Decision on Easter Sunday is anti-business and job-destroying
The Chamber of Commerce and Industry Queensland (CCIQ) says the State Government is damaging small business and the job market with plans to create an extra public holiday.
CCIQ Director of Advocacy Nick Behrens said in a move that will be branded by Queensland’s hospitality and retail sectors as anti-business, the government will this week introduce legislation to create an additional public holiday on Easter Sunday.
“CCIQ strongly protests the Palaszczuk Government’s plan, as it is anti-business and is certainly anti-jobs,” he said.
“A new public holiday for Easter Sunday (16 April, 2017) will impose significant costs on small business and the Queensland economy.
“The additional cost in wages to Queensland businesses alone will be at least $53 million, not to mention forgone productivity.
“Hospitality businesses will see their hourly wage rate on this day increase by 43 per cent and for retailers by 25 per cent.”
Mr Behrens said the measure would lead to four consecutive public holidays (Good Friday through to Easter Monday) and many businesses might close for the entire period.
“The added labour costs for employers will potentially result in many retail and hospitality businesses closing on Easter Sunday, creating ghost towns in some tourist areas, less shifts for employees and Queensland being a less dynamic place to visit, shop, dine or enjoy,” he said.
“It would be particularly disastrous for small businesses, many of whom are struggling in the over-regulated, inflexible workplace relations environment that already includes significant weekend penalties for employees.”
CCIQ evidence previously cited by the Australian Productivity Commission demonstrates that retailers and hospitality businesses are reducing both operating hours and employment hours as a result of penalty rates.
“Our results conclusively demonstrate that employers will reduce overall employment hours to the direct detriment of existing and potential employees, including young Queenslanders, as a result of the imposition of the additional public holiday penalty loadings,” Mr Behrens said.
“This worrying trend demonstrates that the State Government is struggling to understand how to make it easier for business to employ.
“Concerns regarding this Bill emanate from businesses across the state that operate on Easter Sunday including the retail, tourism, accommodation, hospitality and agricultural industries.
“The government has sought to deliberately blur this issue by committing to review shops trading hours for the day. However, at present the majority of businesses can already open on Easter Sunday unimpeded.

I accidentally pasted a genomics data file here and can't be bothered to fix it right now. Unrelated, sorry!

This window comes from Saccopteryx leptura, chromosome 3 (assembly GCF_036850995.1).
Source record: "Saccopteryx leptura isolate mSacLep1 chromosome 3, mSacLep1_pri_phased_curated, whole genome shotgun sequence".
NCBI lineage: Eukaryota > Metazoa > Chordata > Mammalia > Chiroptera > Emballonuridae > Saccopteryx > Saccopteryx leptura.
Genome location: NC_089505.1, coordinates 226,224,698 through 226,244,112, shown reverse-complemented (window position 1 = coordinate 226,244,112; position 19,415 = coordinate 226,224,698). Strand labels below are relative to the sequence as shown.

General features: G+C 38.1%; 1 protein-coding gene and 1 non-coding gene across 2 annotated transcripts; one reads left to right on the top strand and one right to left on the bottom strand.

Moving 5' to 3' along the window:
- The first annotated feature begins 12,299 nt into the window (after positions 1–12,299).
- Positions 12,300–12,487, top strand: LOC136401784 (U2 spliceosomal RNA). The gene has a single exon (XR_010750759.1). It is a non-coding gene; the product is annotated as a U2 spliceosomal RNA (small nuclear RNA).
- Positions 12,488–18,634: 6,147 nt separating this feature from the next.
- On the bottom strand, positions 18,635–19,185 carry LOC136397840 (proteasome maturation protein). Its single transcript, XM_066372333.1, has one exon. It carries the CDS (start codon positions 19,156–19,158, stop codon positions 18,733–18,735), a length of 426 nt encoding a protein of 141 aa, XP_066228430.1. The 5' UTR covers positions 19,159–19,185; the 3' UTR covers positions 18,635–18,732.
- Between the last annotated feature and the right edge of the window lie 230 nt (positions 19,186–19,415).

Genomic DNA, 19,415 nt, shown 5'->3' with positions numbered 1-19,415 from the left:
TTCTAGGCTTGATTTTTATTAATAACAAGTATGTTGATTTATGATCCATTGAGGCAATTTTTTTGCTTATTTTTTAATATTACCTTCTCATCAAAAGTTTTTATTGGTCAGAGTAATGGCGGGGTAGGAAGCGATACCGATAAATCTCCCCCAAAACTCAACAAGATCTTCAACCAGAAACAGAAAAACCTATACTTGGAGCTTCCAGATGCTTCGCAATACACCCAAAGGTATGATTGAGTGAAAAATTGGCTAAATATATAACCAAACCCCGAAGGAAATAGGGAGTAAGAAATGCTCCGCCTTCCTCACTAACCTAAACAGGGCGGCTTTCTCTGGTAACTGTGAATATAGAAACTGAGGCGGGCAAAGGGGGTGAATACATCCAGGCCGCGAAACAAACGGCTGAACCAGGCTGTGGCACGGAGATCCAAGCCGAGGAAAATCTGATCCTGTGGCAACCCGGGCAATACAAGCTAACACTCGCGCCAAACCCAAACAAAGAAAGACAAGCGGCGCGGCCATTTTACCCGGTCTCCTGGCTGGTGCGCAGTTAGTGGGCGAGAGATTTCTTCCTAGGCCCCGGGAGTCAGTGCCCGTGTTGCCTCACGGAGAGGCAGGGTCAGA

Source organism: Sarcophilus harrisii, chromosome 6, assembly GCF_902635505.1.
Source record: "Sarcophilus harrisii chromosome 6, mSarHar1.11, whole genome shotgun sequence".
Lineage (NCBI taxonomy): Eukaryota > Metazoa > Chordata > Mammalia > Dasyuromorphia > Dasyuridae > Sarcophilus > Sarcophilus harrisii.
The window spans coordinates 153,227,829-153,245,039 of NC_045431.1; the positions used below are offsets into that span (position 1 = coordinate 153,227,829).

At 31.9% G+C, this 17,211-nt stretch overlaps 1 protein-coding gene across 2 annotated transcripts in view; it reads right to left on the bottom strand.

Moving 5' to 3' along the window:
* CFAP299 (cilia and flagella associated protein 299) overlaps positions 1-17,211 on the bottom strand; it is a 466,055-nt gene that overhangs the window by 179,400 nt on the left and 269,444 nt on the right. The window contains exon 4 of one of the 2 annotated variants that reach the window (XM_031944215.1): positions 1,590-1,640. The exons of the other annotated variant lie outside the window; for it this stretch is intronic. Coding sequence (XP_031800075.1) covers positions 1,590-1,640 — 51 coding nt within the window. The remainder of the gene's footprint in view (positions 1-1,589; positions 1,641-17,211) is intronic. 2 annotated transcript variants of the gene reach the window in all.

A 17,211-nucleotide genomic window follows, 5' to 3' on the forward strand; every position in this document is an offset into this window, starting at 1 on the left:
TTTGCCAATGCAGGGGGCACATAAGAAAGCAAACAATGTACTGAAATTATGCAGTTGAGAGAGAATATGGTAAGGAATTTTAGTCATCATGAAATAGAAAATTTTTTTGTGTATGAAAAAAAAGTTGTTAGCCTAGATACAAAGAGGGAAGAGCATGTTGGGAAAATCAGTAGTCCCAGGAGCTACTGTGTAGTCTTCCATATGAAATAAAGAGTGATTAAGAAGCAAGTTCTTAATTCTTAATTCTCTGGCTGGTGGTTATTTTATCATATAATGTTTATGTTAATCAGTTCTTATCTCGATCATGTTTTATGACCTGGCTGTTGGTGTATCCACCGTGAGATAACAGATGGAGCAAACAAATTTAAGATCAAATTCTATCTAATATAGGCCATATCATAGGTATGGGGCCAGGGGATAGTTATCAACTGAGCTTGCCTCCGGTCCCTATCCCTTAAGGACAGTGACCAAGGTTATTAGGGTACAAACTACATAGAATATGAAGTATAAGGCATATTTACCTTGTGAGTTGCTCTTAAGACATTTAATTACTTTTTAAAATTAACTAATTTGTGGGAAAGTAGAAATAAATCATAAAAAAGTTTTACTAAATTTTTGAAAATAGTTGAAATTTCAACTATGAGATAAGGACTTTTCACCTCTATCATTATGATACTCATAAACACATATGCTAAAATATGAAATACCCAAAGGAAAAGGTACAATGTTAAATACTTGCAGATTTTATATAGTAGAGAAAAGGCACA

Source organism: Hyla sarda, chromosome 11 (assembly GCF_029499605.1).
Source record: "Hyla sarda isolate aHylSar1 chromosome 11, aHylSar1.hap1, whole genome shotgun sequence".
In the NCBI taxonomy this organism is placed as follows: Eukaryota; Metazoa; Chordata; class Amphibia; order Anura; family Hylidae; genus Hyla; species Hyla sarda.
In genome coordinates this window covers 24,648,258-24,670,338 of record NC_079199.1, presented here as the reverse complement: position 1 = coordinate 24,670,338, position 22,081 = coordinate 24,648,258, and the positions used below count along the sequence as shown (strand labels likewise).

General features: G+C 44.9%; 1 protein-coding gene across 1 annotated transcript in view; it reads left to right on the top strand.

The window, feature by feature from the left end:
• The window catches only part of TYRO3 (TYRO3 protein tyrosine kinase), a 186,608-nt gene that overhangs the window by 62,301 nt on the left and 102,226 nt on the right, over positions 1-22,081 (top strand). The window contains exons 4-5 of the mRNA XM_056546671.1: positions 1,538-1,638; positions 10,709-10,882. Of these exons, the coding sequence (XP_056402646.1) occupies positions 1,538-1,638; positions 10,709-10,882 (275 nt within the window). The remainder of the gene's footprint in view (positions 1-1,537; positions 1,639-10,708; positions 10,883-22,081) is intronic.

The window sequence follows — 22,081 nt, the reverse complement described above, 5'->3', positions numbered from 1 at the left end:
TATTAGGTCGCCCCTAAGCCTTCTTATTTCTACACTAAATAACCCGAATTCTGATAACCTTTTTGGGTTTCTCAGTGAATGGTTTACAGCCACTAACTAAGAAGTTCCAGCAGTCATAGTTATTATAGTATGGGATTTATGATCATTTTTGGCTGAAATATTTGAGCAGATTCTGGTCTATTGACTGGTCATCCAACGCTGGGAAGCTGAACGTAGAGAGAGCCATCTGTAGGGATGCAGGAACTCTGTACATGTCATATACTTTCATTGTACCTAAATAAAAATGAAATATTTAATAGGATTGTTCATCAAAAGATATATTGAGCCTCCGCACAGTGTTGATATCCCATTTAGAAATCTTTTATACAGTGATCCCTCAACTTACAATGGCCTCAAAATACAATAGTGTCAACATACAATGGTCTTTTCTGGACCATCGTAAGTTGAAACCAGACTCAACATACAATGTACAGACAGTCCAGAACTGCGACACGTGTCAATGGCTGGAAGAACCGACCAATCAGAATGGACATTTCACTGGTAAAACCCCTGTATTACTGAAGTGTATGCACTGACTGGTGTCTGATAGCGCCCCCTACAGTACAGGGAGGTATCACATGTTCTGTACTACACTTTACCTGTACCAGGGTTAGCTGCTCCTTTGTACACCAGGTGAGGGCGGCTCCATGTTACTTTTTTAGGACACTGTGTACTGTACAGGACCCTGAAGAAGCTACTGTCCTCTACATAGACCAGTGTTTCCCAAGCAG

“It is only businesses at the big end of town that have restrictions placed on them.”
Mr Behrens said the additional public holiday came as a Ministerial Directive from Minister for Employment and Industrial Relations Grace Grace, due to pressure from the Shop, Distributive & Allied Employees' Association (SDA), the nation’s largest trade union.
“It is unacceptable to the business community in the context of a string of anti-business decisions from State Government since assuming office,” he said.
“Only NSW, VIC and the ACT currently have Easter Sunday as a public holiday, so the State Government cannot make an argument for national consistency.
“The decision comes with zero consultation with the business community nor a Regulatory Impact Statement.
“It is unsurprising that most businesses feel the government is increasingly making it tougher for them to do business in Queensland. We believe the State Government should make it easier to provide a job and not the reverse.”
Mr Behrens said thousands of small businesses would foot the bill for this extra public holiday.
“The significant costs highlight the consequences of making populist decisions at the expense of good public policy,” he said.
“It is a bad decision – the State Government must do the right thing by Queensland businesses; do the right thing by people who are trying to employ more people and trying to create more jobs; and not take money away from them.
“What Queensland needs is more jobs and this plan is only going to set that back.”
Mr Behrens said CCIQ would seek the support of crossbench MPs to oppose the public holiday amendments to the relevant Bills scheduled to be introduced to Parliament on Thursday.